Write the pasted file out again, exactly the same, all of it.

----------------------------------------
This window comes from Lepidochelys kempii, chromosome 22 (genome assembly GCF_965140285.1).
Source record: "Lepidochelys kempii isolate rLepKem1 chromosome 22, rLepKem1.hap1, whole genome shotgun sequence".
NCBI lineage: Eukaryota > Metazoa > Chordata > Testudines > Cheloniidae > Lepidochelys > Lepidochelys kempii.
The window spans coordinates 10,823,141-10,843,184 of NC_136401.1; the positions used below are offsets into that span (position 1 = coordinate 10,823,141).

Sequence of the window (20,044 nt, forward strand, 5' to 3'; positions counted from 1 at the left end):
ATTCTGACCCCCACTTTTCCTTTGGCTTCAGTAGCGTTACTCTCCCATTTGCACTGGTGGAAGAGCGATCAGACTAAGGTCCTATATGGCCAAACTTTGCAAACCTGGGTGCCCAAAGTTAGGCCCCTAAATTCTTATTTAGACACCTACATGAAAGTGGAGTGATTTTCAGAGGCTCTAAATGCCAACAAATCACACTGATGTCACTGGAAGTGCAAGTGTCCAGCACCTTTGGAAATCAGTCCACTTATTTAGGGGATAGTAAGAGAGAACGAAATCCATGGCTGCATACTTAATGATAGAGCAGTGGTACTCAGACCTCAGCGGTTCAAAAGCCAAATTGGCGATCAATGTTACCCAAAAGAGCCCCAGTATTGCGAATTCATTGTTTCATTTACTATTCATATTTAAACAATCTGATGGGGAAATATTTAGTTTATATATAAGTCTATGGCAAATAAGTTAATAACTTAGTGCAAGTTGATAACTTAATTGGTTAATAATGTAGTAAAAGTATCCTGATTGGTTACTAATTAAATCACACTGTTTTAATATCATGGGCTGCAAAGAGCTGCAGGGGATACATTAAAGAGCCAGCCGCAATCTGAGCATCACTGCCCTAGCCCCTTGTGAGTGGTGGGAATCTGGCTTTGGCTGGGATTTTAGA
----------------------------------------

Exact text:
This window comes from Lepidochelys kempii, chromosome 22 (genome assembly GCF_965140285.1).
Source record: "Lepidochelys kempii isolate rLepKem1 chromosome 22, rLepKem1.hap1, whole genome shotgun sequence".
NCBI lineage: Eukaryota > Metazoa > Chordata > Testudines > Cheloniidae > Lepidochelys > Lepidochelys kempii.
The window spans coordinates 10,823,141-10,843,184 of NC_136401.1; the positions used below are offsets into that span (position 1 = coordinate 10,823,141).

Sequence of the window (20,044 nt, forward strand, 5' to 3'; positions counted from 1 at the left end):
ATTCTGACCCCCACTTTTCCTTTGGCTTCAGTAGCGTTACTCTCCCATTTGCACTGGTGGAAGAGCGATCAGACTAAGGTCCTATATGGCCAAACTTTGCAAACCTGGGTGCCCAAAGTTAGGCCCCTAAATTCTTATTTAGACACCTACATGAAAGTGGAGTGATTTTCAGAGGCTCTAAATGCCAACAAATCACACTGATGTCACTGGAAGTGCAAGTGTCCAGCACCTTTGGAAATCAGTCCACTTATTTAGGGGATAGTAAGAGAGAACGAAATCCATGGCTGCATACTTAATGATAGAGCAGTGGTACTCAGACCTCAGCGGTTCAAAAGCCAAATTGGCGATCAATGTTACCCAAAAGAGCCCCAGTATTGCGAATTCATTGTTTCATTTACTATTCATATTTAAACAATCTGATGGGGAAATATTTAGTTTATATATAAGTCTATGGCAAATAAGTTAATAACTTAGTGCAAGTTGATAACTTAATTGGTTAATAATGTAGTAAAAGTATCCTGATTGGTTACTAATTAAATCACACTGTTTTAATATCATGGGCTGCAAAGAGCTGCAGGGGATACATTAAAGAGCCAGCCGCAATCTGAGCATCACTGCCCTAGCCCCTTGTGAGTGGTGGGAATCTGGCTTTGGCTGGGATTTTAGA